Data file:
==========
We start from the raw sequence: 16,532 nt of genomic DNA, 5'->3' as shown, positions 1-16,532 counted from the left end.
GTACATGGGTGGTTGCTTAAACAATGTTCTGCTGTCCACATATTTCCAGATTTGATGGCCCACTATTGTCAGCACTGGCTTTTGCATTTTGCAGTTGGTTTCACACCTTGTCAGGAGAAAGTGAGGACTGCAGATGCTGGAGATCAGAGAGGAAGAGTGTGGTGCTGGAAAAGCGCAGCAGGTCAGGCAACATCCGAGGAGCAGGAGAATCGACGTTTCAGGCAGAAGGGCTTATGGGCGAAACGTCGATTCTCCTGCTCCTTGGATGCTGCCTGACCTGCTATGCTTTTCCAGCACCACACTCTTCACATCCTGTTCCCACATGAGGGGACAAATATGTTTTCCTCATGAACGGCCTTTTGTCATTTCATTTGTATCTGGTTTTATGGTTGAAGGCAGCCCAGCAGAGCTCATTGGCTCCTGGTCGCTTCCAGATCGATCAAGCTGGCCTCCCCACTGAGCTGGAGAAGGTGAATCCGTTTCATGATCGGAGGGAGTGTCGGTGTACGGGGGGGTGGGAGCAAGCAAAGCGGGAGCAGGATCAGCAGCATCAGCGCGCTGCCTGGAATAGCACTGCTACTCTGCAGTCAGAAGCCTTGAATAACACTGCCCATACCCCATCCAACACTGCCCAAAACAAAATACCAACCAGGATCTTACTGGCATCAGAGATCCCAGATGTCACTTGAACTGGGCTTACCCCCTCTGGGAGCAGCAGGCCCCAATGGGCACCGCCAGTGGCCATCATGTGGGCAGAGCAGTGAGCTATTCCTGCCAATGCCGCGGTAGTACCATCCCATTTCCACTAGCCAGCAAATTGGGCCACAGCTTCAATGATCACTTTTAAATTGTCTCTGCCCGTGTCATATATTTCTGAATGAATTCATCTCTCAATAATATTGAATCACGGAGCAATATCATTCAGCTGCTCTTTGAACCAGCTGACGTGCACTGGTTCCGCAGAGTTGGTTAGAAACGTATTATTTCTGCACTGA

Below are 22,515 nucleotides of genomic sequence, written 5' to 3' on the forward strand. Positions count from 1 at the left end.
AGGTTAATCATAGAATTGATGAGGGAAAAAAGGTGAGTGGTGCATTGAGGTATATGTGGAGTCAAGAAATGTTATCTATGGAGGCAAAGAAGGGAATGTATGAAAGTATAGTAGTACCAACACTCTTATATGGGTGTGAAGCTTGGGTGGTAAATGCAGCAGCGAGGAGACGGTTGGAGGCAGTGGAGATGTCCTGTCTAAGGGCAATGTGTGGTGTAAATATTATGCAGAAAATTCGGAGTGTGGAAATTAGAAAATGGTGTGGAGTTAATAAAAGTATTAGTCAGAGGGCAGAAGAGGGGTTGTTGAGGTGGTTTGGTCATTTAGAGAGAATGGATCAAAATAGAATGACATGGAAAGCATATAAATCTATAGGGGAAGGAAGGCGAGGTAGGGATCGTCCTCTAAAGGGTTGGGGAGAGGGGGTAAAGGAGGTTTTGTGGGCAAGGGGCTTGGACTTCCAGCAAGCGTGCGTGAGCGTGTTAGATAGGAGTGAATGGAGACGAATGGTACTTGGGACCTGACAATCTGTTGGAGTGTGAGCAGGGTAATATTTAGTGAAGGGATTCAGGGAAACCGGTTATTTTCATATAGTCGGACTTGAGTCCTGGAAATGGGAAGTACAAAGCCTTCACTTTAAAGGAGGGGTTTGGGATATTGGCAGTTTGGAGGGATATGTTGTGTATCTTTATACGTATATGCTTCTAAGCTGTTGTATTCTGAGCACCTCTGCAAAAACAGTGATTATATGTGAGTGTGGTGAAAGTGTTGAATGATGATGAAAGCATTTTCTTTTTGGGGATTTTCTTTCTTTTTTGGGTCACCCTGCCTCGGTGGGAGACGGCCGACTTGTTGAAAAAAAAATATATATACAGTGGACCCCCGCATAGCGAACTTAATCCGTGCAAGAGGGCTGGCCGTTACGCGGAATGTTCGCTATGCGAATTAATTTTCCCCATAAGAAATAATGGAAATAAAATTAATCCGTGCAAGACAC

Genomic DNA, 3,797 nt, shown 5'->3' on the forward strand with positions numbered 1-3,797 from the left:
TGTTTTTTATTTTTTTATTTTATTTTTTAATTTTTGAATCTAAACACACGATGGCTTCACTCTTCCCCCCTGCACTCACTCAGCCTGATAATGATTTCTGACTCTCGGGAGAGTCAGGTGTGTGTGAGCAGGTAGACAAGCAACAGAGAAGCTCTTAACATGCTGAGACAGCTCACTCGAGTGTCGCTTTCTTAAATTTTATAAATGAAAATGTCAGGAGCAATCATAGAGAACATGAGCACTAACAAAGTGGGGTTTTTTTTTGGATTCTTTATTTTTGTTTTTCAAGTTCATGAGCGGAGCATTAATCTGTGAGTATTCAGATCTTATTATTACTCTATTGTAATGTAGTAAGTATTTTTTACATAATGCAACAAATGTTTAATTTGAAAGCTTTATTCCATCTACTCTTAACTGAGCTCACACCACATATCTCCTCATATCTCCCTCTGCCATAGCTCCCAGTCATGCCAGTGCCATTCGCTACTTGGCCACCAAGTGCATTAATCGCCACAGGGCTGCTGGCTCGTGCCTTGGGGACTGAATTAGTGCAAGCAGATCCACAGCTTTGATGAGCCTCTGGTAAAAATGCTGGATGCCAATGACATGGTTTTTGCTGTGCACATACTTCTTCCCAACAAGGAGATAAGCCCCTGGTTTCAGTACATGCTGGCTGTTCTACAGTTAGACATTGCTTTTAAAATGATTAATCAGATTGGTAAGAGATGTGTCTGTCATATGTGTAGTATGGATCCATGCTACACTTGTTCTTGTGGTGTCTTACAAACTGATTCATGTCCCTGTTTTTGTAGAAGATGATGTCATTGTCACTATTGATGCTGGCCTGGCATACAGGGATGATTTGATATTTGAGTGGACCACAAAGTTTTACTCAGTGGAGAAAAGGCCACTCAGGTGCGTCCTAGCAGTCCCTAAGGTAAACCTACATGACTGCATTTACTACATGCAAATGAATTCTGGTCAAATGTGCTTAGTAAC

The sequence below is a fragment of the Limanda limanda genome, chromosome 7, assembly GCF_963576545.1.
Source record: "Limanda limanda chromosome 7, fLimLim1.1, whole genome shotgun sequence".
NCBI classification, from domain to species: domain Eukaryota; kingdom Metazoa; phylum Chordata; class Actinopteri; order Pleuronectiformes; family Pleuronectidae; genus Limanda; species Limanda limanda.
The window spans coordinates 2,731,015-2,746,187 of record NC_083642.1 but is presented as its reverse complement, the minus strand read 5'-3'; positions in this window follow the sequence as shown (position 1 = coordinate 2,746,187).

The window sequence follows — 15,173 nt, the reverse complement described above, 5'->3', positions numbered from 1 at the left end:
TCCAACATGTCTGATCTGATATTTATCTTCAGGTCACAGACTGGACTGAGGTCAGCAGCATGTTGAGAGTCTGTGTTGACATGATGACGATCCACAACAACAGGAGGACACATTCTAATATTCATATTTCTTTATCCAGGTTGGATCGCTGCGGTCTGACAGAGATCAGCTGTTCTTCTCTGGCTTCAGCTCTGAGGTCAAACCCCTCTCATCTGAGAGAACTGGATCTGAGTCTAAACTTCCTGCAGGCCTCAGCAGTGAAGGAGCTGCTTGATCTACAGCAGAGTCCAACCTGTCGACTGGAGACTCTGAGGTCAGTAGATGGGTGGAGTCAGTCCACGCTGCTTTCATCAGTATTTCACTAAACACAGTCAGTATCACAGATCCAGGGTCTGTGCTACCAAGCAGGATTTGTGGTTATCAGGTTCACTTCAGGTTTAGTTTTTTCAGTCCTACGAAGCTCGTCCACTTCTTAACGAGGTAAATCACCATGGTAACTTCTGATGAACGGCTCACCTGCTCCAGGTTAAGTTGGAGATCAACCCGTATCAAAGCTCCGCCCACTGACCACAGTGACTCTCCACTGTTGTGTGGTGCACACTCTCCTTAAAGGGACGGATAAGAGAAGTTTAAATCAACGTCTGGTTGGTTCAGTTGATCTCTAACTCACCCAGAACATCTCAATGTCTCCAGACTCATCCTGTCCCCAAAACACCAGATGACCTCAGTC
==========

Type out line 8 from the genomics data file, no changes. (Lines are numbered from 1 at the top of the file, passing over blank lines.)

Source record: "Limanda limanda chromosome 7, fLimLim1.1, whole genome shotgun sequence".